Dominant hand  4.923 (1.708–1.186)  0.003  3.759 (1.274–11.093)  0.016 

TF: trigger finger; CTS: carpal tunnel syndrome.

In contrast, this sample exhibited a 19.7% prevalence rate of CTS, which was significantly higher than the population mean in patients of the same age range (2–4%) (p<0.024); such was not the case with DM or hypothyroidism22 (Table 4).

Table 4.

Comparison of prevalences of diabetes mellitus, hypothyroidism, and carpal tunnel syndrome in the sample of patients with trigger finger and the theoretical population prevalences.

Sample/population association  Prevalence in the sample n=279Mean age 48.45 years (range 22–62 years)  Theoretical population prevalence (same age range) 
Diabetes mellitus  7.53%  6–6.5% 
Hypothyroidism  5%  3–4%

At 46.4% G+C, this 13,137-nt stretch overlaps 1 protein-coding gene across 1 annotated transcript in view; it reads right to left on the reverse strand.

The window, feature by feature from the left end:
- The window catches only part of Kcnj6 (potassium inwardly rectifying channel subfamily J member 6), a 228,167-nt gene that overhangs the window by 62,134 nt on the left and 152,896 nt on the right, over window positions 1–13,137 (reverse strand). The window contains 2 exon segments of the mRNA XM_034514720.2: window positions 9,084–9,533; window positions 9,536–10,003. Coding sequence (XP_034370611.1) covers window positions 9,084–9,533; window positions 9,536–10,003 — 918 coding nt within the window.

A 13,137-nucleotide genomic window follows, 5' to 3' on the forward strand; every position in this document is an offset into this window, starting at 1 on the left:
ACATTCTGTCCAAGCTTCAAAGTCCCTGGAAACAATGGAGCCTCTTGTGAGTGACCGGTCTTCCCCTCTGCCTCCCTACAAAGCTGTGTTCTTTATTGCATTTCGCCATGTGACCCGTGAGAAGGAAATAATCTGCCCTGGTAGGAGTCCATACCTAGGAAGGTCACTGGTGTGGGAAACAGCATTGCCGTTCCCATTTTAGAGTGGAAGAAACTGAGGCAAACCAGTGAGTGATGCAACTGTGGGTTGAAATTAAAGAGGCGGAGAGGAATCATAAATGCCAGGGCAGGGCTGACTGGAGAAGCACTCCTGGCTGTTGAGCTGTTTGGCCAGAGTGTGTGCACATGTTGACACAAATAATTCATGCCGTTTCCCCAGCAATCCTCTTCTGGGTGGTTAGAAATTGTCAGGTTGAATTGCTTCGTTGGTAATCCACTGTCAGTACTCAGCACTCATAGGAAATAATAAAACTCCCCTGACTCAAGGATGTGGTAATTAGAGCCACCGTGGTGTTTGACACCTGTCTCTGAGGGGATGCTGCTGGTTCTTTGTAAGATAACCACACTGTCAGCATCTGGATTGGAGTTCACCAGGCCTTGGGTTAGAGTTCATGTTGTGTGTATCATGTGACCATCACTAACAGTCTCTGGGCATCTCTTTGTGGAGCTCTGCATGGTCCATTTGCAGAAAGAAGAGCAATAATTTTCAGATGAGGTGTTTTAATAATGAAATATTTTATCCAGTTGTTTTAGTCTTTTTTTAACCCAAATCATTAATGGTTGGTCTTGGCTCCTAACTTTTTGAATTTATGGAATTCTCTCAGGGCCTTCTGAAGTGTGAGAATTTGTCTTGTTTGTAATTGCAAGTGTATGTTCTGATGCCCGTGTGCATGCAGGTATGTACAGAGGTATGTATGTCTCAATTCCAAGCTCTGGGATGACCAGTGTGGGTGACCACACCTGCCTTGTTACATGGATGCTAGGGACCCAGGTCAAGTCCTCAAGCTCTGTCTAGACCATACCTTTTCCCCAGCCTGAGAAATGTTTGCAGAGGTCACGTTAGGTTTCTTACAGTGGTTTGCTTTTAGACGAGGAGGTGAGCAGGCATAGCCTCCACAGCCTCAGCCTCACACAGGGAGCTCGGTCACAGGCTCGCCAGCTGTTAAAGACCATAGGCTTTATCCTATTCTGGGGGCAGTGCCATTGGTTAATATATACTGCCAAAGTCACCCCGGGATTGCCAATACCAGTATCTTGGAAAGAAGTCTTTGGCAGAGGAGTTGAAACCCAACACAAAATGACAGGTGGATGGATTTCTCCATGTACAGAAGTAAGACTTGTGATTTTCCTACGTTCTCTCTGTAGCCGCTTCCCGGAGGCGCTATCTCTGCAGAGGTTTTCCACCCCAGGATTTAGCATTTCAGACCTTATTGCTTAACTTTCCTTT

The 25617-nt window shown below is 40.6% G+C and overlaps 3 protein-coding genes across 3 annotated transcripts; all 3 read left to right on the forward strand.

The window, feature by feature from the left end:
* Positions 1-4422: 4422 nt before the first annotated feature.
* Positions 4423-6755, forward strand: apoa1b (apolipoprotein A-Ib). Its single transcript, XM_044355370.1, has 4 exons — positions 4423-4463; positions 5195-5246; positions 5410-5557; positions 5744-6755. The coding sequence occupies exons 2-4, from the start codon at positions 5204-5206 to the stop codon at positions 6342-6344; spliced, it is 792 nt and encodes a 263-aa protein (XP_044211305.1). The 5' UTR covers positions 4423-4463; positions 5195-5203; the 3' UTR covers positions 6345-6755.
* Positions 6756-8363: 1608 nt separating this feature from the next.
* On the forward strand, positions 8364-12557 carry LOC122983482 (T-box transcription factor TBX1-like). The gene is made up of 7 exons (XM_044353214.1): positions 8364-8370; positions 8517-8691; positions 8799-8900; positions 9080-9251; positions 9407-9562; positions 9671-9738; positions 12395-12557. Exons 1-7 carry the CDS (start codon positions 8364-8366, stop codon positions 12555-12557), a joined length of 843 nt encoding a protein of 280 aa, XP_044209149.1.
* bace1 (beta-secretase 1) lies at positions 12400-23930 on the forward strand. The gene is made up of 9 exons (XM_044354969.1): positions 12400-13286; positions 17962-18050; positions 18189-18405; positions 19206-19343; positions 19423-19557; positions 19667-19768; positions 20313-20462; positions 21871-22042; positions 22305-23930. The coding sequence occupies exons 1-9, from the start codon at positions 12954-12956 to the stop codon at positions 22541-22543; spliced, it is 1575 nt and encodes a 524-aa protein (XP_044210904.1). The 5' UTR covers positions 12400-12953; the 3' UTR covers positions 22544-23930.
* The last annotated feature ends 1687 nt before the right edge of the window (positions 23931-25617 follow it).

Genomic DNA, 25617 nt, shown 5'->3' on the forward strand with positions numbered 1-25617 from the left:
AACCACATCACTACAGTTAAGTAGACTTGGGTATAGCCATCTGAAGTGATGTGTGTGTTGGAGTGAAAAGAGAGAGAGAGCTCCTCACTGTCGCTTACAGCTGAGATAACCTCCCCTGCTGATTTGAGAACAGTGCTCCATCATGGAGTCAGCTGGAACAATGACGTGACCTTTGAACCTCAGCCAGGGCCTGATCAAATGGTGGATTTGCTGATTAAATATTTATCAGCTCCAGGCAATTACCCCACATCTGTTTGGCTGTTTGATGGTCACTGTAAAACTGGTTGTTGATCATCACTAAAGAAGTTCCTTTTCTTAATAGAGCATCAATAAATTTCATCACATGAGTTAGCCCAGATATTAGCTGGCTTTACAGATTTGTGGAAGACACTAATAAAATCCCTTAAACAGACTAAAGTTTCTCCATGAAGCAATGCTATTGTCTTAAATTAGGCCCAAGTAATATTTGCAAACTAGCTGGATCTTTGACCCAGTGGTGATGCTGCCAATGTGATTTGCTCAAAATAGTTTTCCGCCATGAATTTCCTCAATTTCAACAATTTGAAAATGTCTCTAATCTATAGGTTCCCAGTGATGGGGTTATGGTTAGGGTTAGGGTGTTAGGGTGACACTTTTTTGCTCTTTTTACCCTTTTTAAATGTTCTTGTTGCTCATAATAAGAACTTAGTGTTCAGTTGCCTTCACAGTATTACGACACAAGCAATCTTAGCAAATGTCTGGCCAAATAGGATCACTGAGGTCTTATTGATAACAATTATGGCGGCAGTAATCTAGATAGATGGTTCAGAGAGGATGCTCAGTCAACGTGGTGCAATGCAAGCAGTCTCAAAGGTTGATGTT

CTS  19.7%  2–4% 

CTS: carpal tunnel syndrome.

Discussion

Among the 279 patients recruited, 21% (59 patients) had multiple TF. Despite the fact that no differences were encountered between groups insofar as the existence of thyroid disease, epicondylalgia, and DeQuervain syndrome, among others, differences were discovered as regards the number of patients with DM, CTS, and involvement of the dominant hand, even after adjusting for the variables of age and gender as confounding factors. Likewise, it is worth noting that the prevalence of CTS (19.7%) in patients with TF was significantly higher than that of the population mean (2–4%), which can open new lines of research.

TF or stenosing tendinopathy of the finger is characterised by the feeling that the finger is stuck and may be accompanied by pain. It is a condition that is both highly prevalent and widely studied by authors such as Strom,10 who, in 1977, hypothesised that TF had an incidence rate of 28 cases per 100,000 person years. However, the bibliography that addresses its correlation with systemic illnesses or other musculoskeletal disorders is relatively scant, and the literature that does exist in this regard, reports on small, heterogeneous samples with disparate results.23